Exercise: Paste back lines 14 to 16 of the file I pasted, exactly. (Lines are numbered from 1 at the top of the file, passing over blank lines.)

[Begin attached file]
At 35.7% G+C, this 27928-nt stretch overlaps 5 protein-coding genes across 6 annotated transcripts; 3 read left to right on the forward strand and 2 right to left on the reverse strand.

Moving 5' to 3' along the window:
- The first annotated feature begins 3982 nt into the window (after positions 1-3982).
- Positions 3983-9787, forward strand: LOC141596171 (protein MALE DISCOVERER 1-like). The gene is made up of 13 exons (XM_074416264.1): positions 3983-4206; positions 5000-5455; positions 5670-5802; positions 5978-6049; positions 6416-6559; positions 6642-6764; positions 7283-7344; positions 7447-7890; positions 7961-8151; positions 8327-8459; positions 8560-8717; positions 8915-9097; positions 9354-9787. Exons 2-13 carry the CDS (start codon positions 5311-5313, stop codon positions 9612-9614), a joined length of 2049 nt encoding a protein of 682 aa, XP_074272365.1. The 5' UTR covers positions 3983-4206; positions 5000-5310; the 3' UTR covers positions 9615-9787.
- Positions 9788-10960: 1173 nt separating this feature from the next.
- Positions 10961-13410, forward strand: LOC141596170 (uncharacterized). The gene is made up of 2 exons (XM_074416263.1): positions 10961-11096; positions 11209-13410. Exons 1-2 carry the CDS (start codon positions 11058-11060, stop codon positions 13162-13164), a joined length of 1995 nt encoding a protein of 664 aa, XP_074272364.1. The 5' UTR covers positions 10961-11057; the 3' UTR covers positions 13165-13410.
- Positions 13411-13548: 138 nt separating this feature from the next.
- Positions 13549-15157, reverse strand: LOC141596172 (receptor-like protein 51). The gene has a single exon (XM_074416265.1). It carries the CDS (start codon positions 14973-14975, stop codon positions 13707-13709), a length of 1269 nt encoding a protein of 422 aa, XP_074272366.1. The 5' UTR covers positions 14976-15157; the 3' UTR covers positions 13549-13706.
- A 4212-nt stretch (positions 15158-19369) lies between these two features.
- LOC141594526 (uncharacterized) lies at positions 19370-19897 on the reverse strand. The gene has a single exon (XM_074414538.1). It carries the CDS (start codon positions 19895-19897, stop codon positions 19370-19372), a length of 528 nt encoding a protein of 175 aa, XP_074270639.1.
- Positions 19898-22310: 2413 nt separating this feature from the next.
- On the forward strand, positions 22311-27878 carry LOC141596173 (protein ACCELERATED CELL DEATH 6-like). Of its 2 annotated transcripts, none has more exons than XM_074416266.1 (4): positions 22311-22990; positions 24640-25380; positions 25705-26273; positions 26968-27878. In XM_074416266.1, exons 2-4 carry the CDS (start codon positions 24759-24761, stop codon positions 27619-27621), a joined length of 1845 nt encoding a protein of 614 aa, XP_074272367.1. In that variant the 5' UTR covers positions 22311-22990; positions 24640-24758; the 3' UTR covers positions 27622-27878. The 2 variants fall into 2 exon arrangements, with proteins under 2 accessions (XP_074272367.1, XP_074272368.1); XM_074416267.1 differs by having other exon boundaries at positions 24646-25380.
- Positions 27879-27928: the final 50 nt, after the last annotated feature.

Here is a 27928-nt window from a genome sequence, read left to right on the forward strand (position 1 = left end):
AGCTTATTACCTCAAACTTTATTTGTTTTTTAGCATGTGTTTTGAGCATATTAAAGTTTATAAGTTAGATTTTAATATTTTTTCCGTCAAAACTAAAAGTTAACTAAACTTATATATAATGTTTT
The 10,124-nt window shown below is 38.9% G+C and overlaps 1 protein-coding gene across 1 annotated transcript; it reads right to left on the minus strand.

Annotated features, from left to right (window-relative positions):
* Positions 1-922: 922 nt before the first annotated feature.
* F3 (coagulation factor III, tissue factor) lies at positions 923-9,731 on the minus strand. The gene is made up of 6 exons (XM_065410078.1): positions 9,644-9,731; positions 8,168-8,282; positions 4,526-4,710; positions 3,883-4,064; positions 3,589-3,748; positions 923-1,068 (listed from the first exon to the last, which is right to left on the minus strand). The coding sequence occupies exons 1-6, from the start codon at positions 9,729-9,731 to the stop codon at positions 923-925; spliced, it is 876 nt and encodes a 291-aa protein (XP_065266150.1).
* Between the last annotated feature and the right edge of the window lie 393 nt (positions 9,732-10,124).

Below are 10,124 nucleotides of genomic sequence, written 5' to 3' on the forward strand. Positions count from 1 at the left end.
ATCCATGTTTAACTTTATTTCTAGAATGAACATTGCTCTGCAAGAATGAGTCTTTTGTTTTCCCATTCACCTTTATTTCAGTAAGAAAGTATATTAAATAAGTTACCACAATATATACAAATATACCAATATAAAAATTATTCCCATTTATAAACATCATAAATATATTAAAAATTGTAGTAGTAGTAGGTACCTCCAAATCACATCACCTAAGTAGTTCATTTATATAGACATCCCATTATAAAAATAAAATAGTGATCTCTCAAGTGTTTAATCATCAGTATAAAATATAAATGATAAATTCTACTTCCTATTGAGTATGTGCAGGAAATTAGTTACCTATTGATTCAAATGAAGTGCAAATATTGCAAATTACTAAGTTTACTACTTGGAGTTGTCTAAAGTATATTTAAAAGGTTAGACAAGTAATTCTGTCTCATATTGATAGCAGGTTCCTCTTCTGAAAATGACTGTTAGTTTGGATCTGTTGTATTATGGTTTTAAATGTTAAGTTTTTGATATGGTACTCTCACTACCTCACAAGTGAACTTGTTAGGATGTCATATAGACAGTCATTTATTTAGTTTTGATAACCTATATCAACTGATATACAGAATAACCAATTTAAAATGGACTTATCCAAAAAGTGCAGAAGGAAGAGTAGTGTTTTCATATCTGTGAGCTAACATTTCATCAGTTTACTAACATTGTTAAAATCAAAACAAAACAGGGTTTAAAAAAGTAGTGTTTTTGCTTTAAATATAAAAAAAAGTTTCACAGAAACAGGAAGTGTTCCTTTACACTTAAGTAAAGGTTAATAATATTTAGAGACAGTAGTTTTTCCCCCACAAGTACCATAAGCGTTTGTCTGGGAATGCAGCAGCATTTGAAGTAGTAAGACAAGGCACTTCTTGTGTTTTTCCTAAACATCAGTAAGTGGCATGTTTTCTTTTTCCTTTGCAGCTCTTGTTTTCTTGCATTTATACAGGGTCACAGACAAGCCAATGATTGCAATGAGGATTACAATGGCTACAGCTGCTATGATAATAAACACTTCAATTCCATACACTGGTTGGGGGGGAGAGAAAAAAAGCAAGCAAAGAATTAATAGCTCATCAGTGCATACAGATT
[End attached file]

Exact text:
Here is a 27928-nt window from a genome sequence, read left to right on the forward strand (position 1 = left end):
AGCTTATTACCTCAAACTTTATTTGTTTTTTAGCATGTGTTTTGAGCATATTAAAGTTTATAAGTTAGATTTTAATATTTTTTCCGTCAAAACTAAAAGTTAACTAAACTTATATATAATGTTTT
The 10,124-nt window shown below is 38.9% G+C and overlaps 1 protein-coding gene across 1 annotated transcript; it reads right to left on the minus strand.